This image has been used for illustrative purposes.
By now, this is rule all of us now know by heart: We have to maintain a distance of six feet from other people so we each do our part in preventing the spread of COVID-19.
But is six feet really enough? Here’s what you need to know:
Where does the six-foot rule come from?
Health experts have said the recommendation for six feet of social distancing comes from studies of diseases in the 1930s and 1940s, mainly the work of William F. Wells, who studied tuberculosis.
COVID-19 is believed to be spread mainly through large respiratory droplets produced when people cough or sneeze.
The droplets typically travel three to six feet.
Health experts say that because the droplets are larger and can usually be seen with the naked eye, gravity will cause them to fall to the ground within that distance.
Why are some health experts concerned about the six-foot rule?
There are questions about whether the virus can be transmitted through microscopic droplets, called aerosols, which linger in the air.
A study published in the Journal of the American Medical Association in late March found that droplets that were produced when someone coughs or sneezes can travel up to 27 feet.
The study wasn’t conducted on the COVID-19 virus specifically, and droplets survive and fall at different rates depending on their size and factors such as temperature, humidity and air currents.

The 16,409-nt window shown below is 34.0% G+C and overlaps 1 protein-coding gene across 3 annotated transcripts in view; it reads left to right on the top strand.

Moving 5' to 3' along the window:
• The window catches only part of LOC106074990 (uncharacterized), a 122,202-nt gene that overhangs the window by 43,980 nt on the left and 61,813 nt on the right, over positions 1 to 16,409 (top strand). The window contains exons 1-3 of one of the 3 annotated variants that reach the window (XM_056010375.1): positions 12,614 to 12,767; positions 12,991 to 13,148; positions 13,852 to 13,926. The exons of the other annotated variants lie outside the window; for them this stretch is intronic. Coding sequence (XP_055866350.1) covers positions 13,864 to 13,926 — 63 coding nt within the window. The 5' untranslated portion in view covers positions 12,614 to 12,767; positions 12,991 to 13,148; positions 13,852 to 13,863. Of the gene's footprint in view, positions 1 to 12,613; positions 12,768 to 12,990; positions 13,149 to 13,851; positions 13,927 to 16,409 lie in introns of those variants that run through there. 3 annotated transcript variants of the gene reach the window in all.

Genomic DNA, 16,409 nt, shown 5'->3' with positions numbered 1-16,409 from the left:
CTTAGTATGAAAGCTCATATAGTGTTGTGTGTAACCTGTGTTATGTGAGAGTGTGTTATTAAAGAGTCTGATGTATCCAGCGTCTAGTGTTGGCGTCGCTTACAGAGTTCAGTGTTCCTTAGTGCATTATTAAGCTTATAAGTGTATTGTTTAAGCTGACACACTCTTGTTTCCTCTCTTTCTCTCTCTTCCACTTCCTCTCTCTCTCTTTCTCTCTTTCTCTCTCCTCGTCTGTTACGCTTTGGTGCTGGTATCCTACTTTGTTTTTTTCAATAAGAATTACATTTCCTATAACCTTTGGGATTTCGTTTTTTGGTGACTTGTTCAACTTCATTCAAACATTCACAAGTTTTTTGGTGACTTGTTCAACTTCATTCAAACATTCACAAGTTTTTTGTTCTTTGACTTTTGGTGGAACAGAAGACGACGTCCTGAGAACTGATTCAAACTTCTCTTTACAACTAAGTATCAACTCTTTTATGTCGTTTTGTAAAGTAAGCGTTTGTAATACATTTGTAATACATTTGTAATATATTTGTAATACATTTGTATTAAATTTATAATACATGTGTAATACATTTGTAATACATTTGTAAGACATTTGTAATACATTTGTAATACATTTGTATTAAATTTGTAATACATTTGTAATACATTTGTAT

The study could have implications for the novel coronavirus, but there’s still a lot that isn’t known about the disease, such as how much of the virus survives in smaller particles and how much of a living virus it takes to make someone sick, health experts say.
Even if the virus lingers in respiratory droplets in the air, health experts still can’t say whether the droplets hold enough of the virus to cause concern.
What about social distancing when you exercise?
Because of the varying theories about aerosol transmission, questions have been raised about safe social distances outdoors. Some experts say the risk of transmission outside is low because air flow dilutes any air expelled air.
Generally, health experts say you’re safer engaging in outdoor activities than indoor ones, where air flow can be restricted, people are close together and frequently touched items are abundant.
Health experts say allowing more space makes sense because people breathe heavier and harder when they’re exercising.
So, is six feet enough?
Many health experts say six feet of distance is a good minimum to aim for, based on what is known about the virus’s main method of transmission. Health experts also recommend taking personal factors into account, such as how vulnerable an individual is and how well air is flowing.
Tribune News Service
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